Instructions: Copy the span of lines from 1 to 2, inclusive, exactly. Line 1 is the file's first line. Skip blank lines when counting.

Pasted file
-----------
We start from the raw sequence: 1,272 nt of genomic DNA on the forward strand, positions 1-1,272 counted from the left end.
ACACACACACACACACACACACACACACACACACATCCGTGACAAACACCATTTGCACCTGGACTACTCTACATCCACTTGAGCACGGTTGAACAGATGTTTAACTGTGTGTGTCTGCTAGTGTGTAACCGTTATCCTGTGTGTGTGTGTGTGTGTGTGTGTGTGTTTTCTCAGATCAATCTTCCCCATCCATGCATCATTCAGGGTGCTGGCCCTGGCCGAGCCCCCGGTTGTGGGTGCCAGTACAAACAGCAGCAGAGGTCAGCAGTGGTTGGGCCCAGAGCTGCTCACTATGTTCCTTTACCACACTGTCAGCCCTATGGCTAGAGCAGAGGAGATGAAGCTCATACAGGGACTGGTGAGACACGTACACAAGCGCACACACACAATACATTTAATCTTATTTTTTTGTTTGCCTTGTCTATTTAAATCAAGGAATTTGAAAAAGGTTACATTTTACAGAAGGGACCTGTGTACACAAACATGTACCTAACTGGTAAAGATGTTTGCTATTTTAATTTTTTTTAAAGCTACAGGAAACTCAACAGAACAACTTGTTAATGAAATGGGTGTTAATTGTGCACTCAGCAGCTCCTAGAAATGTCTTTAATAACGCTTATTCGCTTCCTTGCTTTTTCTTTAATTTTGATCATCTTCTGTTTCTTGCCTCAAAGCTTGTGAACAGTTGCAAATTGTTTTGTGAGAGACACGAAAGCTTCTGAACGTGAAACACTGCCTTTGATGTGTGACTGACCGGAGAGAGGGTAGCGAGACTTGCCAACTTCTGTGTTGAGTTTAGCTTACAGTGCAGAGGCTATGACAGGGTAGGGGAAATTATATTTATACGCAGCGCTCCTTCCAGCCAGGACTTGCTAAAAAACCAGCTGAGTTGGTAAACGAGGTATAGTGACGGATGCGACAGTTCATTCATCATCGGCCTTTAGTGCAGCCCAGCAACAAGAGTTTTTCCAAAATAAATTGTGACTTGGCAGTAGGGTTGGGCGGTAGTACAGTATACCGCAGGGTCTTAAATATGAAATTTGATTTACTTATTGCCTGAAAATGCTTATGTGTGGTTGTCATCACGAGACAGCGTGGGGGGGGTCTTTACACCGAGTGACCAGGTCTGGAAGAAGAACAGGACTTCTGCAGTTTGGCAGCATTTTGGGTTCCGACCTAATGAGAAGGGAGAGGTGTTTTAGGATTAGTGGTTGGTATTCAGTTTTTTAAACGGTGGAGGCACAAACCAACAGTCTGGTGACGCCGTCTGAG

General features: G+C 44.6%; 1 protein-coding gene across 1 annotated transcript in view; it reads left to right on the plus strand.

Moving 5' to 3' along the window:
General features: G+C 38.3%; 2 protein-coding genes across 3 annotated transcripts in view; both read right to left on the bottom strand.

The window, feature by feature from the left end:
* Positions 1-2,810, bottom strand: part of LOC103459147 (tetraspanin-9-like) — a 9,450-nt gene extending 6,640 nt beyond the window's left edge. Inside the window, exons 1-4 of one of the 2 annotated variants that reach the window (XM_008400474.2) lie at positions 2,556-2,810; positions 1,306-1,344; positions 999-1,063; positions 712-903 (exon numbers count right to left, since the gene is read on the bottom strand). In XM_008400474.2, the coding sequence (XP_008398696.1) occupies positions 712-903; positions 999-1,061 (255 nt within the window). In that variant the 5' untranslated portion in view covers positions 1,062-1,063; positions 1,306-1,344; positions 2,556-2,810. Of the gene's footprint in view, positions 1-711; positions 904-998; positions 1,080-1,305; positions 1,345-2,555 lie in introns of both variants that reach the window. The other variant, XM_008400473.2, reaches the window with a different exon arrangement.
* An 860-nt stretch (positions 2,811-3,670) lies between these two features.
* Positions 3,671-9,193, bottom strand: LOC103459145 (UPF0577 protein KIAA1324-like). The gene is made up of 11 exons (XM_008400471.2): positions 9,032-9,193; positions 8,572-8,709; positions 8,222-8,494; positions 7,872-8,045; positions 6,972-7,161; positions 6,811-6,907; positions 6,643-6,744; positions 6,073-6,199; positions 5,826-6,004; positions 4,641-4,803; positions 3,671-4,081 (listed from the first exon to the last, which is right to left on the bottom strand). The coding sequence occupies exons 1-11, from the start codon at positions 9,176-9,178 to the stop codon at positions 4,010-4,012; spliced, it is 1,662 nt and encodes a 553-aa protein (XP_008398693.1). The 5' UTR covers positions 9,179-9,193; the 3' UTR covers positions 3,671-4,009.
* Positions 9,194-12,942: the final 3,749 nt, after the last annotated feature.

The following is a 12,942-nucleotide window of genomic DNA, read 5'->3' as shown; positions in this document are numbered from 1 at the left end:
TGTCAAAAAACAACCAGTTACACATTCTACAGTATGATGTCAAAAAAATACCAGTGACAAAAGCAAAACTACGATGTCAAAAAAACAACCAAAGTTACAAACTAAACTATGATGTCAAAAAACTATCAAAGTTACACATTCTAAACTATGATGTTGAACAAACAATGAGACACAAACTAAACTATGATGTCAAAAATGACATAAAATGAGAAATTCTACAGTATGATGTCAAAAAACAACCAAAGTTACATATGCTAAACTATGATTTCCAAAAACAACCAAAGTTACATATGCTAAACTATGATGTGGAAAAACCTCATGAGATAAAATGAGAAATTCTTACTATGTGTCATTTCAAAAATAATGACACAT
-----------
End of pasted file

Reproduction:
We start from the raw sequence: 1,272 nt of genomic DNA on the forward strand, positions 1-1,272 counted from the left end.
ACACACACACACACACACACACACACACACACACATCCGTGACAAACACCATTTGCACCTGGACTACTCTACATCCACTTGAGCACGGTTGAACAGATGTTTAACTGTGTGTGTCTGCTAGTGTGTAACCGTTATCCTGTGTGTGTGTGTGTGTGTGTGTGTGTGTTTTCTCAGATCAATCTTCCCCATCCATGCATCATTCAGGGTGCTGGCCCTGGCCGAGCCCCCGGTTGTGGGTGCCAGTACAAACAGCAGCAGAGGTCAGCAGTGGTTGGGCCCAGAGCTGCTCACTATGTTCCTTTACCACACTGTCAGCCCTATGGCTAGAGCAGAGGAGATGAAGCTCATACAGGGACTGGTGAGACACGTACACAAGCGCACACACACAATACATTTAATCTTATTTTTTTGTTTGCCTTGTCTATTTAAATCAAGGAATTTGAAAAAGGTTACATTTTACAGAAGGGACCTGTGTACACAAACATGTACCTAACTGGTAAAGATGTTTGCTATTTTAATTTTTTTTAAAGCTACAGGAAACTCAACAGAACAACTTGTTAATGAAATGGGTGTTAATTGTGCACTCAGCAGCTCCTAGAAATGTCTTTAATAACGCTTATTCGCTTCCTTGCTTTTTCTTTAATTTTGATCATCTTCTGTTTCTTGCCTCAAAGCTTGTGAACAGTTGCAAATTGTTTTGTGAGAGACACGAAAGCTTCTGAACGTGAAACACTGCCTTTGATGTGTGACTGACCGGAGAGAGGGTAGCGAGACTTGCCAACTTCTGTGTTGAGTTTAGCTTACAGTGCAGAGGCTATGACAGGGTAGGGGAAATTATATTTATACGCAGCGCTCCTTCCAGCCAGGACTTGCTAAAAAACCAGCTGAGTTGGTAAACGAGGTATAGTGACGGATGCGACAGTTCATTCATCATCGGCCTTTAGTGCAGCCCAGCAACAAGAGTTTTTCCAAAATAAATTGTGACTTGGCAGTAGGGTTGGGCGGTAGTACAGTATACCGCAGGGTCTTAAATATGAAATTTGATTTACTTATTGCCTGAAAATGCTTATGTGTGGTTGTCATCACGAGACAGCGTGGGGGGGGTCTTTACACCGAGTGACCAGGTCTGGAAGAAGAACAGGACTTCTGCAGTTTGGCAGCATTTTGGGTTCCGACCTAATGAGAAGGGAGAGGTGTTTTAGGATTAGTGGTTGGTATTCAGTTTTTTAAACGGTGGAGGCACAAACCAACAGTCTGGTGACGCCGTCTGAG